2020 Keynote Speaker

The 2020 ACA Keynote Speaker, Venki Ramakrishnan,  will join us on Sunday, August 2nd to share a lecture on his fascinating career path that lead to determination of the structure and function of the ribosome.  Dr. Ramakrishnan shared the 2009 Nobel Prize in Chemistry for uncovering the structure of the ribosome. He is a senior scientist at the MRC Laboratory of Molecular Biology in Cambridge, UK, and also the president of the Royal Society in London and author of Gene Machine: The Race to Decipher the Secrets of the Ribosome.  

GENE MACHINE: The Race to Decipher the Secrets of the Ribosome

Mention the word DNA and everyone nods in understanding. We all know—or think we know—what DNA means. It is the essence of our being, determining who we are and what we pass on to our children. Mention the word ribosome, however, and you’ll probably be met with a blank stare. Yet without it nothing lives. It is the mother of all molecules. For if DNA is data then it can’t go anywhere, or do anything, without a machine to process it. The ribosome is that machine, and until quite recently how that machine worked was a mystery.

In GENE MACHINE: The Race to Decipher the Secrets of the Ribosome (Basic Books; November 6, 2018), the Nobel Prize-winning biologist Venki Ramakrishnan offers an insider account of the race to uncover the structure of this elusive molecule, a fundamental discovery that both advances our knowledge of all life and could lead to the development of better antibiotics against life-threatening diseases. He also offers his personal story: his passion for discovery, the frustration of experiments gone awry, and the personal and professional struggles that accompanied the road to scientific success.

Ramakrishnan’s perspectives are unique in many ways. As an immigrant to America at the age of 19 and some decades later to England, as someone who did not attend elite institutions for his education, as a physicist entering the world of biology, he captures the feelings of an outsider yearning to be part of the scientific and social world he observes. As Jennifer Doudna points out in the book’s Foreword, “This yearning may have played a role in the approach to research that he describes: there is at once a desire to belong and yet a willingness to be a maverick and to embark on a journey of discovery that seemed at the outset to be a long shot. Then there is the scientific discovery itself: revelatory structures of the very machinery that reads the genetic code and translates its nucleic acid sequence into chains of amino acids that form all of the proteins necessary for life on earth. The ribosome, composed of one large and one small subunit, is uncovered in all its glory, with Ramakrishnan’s own work revealing the molecular underpinnings of the decoding mechanism of the ribosomal small subunit and the means by which multiple antibiotic drugs block the action of the bacterial ribosome and thereby eliminate microbial infections.”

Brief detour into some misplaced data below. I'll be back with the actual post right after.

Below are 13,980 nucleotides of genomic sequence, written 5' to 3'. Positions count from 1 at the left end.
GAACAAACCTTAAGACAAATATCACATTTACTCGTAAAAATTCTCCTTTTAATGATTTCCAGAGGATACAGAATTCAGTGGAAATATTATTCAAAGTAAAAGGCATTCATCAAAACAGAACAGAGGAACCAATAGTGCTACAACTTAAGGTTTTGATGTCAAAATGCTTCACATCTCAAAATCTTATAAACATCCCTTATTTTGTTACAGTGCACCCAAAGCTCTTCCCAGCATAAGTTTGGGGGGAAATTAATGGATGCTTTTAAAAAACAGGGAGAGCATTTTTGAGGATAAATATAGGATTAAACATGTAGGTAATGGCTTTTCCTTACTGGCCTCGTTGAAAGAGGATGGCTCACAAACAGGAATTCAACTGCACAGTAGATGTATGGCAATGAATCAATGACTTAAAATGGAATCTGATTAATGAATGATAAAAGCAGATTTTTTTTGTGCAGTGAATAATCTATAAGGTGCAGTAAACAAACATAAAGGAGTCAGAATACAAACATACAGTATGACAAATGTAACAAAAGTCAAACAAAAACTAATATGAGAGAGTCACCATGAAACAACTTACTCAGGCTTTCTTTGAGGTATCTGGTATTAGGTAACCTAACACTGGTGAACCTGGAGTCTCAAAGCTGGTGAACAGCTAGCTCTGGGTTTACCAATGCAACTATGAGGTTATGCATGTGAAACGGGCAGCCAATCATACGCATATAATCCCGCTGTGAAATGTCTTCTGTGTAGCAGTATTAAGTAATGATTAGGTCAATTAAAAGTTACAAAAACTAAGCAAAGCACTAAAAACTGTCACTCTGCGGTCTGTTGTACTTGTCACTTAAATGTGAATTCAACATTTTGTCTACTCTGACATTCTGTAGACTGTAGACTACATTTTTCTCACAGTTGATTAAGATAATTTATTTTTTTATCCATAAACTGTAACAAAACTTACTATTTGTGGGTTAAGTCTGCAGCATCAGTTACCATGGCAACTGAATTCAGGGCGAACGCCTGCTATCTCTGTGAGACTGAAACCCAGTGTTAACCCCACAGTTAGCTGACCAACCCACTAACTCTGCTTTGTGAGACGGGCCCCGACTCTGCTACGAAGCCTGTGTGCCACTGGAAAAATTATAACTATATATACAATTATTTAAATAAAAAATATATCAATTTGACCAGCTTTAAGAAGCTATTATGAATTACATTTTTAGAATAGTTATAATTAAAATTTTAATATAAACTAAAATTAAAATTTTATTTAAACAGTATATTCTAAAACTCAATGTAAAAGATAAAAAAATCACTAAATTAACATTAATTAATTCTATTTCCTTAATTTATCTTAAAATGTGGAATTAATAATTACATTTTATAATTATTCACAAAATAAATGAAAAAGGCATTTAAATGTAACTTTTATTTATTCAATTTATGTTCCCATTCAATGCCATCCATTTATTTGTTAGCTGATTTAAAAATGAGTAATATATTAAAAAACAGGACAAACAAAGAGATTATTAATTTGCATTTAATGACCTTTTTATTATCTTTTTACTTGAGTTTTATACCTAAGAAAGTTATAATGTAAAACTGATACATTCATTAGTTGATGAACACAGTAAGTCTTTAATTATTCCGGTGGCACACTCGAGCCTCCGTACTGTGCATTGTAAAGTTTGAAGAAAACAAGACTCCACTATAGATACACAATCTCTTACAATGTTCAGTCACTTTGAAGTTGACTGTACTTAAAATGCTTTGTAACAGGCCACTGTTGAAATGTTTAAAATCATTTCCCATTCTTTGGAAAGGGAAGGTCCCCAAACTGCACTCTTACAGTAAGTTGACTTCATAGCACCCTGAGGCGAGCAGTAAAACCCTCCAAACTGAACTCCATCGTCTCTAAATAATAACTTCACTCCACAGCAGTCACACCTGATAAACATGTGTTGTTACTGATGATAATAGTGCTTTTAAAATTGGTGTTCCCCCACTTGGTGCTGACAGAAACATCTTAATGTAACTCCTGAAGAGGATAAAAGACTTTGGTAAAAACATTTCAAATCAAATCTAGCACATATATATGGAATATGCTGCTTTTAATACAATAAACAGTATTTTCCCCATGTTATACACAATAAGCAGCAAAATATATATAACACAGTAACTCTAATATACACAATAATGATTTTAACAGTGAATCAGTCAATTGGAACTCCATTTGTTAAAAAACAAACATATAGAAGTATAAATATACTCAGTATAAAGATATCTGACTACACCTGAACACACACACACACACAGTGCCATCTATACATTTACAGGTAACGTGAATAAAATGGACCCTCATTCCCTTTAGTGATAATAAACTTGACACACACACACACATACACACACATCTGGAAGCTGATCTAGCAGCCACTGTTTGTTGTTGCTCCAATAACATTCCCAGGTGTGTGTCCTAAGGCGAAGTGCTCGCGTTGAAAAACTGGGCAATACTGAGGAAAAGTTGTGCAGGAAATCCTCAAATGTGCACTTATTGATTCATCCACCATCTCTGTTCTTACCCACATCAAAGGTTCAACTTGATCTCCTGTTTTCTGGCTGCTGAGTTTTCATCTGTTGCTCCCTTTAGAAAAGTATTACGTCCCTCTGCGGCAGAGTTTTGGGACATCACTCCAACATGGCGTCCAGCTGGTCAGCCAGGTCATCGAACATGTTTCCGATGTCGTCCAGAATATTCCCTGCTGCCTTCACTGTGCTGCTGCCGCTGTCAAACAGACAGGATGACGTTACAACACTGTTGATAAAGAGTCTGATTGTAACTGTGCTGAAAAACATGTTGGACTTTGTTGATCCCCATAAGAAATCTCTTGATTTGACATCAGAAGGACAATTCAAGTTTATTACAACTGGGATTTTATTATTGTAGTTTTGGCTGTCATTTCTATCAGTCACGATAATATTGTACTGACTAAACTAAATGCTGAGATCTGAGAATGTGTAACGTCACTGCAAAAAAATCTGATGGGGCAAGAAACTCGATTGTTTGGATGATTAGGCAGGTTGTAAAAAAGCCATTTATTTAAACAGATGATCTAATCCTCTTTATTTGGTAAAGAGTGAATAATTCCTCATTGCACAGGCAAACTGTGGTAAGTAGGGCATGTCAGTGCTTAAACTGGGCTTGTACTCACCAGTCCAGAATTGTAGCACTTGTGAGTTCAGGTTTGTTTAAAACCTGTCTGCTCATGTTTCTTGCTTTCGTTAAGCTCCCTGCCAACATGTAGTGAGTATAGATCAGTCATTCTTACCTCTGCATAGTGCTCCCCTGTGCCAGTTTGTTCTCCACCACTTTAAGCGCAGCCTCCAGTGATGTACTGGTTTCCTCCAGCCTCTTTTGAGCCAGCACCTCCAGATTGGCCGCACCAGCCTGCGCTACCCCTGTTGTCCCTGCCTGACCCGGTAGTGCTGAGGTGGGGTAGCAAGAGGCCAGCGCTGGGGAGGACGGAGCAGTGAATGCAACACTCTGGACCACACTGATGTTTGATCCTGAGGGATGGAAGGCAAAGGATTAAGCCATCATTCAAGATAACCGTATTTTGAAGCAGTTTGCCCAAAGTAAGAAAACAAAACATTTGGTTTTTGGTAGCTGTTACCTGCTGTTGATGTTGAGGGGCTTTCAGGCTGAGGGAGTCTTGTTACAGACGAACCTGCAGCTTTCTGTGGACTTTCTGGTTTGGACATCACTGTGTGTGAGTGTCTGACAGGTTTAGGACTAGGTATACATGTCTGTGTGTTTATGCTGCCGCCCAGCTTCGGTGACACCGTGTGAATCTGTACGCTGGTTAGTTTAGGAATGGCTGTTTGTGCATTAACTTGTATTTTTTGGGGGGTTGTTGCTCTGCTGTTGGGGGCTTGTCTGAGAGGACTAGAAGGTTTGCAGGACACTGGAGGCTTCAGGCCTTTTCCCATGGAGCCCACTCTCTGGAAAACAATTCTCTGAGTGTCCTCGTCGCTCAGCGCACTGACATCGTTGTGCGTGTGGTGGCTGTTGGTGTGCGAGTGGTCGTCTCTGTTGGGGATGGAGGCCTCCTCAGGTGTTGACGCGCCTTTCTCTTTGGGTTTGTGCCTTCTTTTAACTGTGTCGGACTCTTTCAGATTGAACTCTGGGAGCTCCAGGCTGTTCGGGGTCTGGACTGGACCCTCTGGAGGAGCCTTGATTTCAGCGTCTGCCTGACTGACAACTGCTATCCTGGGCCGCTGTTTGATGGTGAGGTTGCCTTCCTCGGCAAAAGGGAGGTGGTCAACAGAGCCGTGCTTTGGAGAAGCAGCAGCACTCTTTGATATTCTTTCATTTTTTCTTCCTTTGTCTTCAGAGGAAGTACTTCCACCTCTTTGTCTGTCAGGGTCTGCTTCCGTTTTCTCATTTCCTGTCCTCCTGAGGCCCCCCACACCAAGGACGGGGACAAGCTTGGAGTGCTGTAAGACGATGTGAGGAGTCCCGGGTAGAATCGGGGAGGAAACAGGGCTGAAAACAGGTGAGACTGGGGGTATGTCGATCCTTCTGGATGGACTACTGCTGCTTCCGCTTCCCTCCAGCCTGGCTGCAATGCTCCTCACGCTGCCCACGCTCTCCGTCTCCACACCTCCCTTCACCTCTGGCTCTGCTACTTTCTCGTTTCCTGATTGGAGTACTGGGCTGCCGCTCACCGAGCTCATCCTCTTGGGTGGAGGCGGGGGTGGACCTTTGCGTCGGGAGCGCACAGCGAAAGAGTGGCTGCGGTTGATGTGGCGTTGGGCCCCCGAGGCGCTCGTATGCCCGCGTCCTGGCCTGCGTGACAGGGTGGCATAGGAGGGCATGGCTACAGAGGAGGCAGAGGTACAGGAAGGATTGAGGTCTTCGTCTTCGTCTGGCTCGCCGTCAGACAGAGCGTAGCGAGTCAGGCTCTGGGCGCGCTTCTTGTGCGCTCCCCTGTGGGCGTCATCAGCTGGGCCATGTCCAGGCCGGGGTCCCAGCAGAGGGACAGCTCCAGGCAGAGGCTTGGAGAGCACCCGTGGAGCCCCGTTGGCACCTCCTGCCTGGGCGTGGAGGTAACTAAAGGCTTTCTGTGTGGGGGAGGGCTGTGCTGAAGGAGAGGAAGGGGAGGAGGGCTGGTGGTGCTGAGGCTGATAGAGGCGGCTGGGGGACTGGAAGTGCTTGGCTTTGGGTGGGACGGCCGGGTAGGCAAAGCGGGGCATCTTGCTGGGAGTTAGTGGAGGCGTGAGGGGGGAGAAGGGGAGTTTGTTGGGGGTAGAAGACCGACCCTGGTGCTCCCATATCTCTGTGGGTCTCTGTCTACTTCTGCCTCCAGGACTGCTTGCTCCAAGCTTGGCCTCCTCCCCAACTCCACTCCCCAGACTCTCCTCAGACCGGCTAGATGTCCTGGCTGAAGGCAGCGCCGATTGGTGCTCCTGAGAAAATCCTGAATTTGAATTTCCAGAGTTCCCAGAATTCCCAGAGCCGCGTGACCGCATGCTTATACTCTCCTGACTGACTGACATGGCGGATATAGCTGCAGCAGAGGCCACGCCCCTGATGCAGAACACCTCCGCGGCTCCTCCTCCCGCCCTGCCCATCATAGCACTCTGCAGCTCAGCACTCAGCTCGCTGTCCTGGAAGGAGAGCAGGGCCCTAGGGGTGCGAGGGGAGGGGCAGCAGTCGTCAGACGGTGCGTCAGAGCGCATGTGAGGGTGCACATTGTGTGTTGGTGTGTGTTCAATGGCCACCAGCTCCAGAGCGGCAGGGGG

Ramakrishnan’s story is also one of professional dilemmas, the serendipity of discovery and the deeply human nature of research, in which personalities play an essential role. Any major scientific breakthrough involves multiple contributors as well as the interactions of scientists grappling with the challenges of discovery and setback that accompany the winding path to understanding. It isn’t always clear how ideas emerge, whether they are truly one’s own or an outcrop of discussions with others. Sometimes competition comes between colleagues and must be managed even as the joy of discovery is at hand. The award of the 2009 Nobel Prize in Chemistry gave recognition to the early success with ribosome crystallization by Ada Yonath and the subsequent achievements of Ramakrishnan and Tom Steitz in solving the structures of the ribosomal subunits. Yet, as Ramakrishnan shows, others who made key contributions were, by the three-recipient limitation of the prize, left out of this recognition despite the importance of their insights.

From Ramakrishnan’s first fumbling attempts at laboratory work to the prize ceremony in Stockholm, GENE MACHINE shows not just the drive and dedication that it takes to win a Nobel Prize, but also the more human side of science, where who you know and how you handle them—not to mention the critical role of happenstance—are just as important to success as genius or hard work.